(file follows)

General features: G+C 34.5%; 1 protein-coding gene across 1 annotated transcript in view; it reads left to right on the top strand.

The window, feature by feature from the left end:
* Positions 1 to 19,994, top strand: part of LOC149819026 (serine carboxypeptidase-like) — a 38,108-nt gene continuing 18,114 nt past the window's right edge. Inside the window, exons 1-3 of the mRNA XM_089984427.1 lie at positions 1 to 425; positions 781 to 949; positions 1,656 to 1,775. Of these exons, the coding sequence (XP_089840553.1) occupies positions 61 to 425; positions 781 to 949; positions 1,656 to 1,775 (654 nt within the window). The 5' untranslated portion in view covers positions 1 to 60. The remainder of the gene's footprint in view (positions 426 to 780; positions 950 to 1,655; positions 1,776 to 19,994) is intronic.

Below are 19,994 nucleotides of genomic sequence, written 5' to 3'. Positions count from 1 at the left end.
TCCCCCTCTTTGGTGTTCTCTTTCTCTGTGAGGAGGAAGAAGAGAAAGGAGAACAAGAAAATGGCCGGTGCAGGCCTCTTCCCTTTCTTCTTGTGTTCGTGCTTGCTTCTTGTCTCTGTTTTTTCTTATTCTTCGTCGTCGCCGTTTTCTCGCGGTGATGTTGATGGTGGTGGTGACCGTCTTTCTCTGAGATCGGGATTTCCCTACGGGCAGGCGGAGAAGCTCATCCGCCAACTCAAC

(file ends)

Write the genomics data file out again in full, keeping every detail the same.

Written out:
General features: G+C 34.5%; 1 protein-coding gene across 1 annotated transcript in view; it reads left to right on the top strand.

The window, feature by feature from the left end:
* Positions 1 to 19,994, top strand: part of LOC149819026 (serine carboxypeptidase-like) — a 38,108-nt gene continuing 18,114 nt past the window's right edge. Inside the window, exons 1-3 of the mRNA XM_089984427.1 lie at positions 1 to 425; positions 781 to 949; positions 1,656 to 1,775. Of these exons, the coding sequence (XP_089840553.1) occupies positions 61 to 425; positions 781 to 949; positions 1,656 to 1,775 (654 nt within the window). The 5' untranslated portion in view covers positions 1 to 60. The remainder of the gene's footprint in view (positions 426 to 780; positions 950 to 1,655; positions 1,776 to 19,994) is intronic.

Below are 19,994 nucleotides of genomic sequence, written 5' to 3'. Positions count from 1 at the left end.
TCCCCCTCTTTGGTGTTCTCTTTCTCTGTGAGGAGGAAGAAGAGAAAGGAGAACAAGAAAATGGCCGGTGCAGGCCTCTTCCCTTTCTTCTTGTGTTCGTGCTTGCTTCTTGTCTCTGTTTTTTCTTATTCTTCGTCGTCGCCGTTTTCTCGCGGTGATGTTGATGGTGGTGGTGACCGTCTTTCTCTGAGATCGGGATTTCCCTACGGGCAGGCGGAGAAGCTCATCCGCCAACTCAAC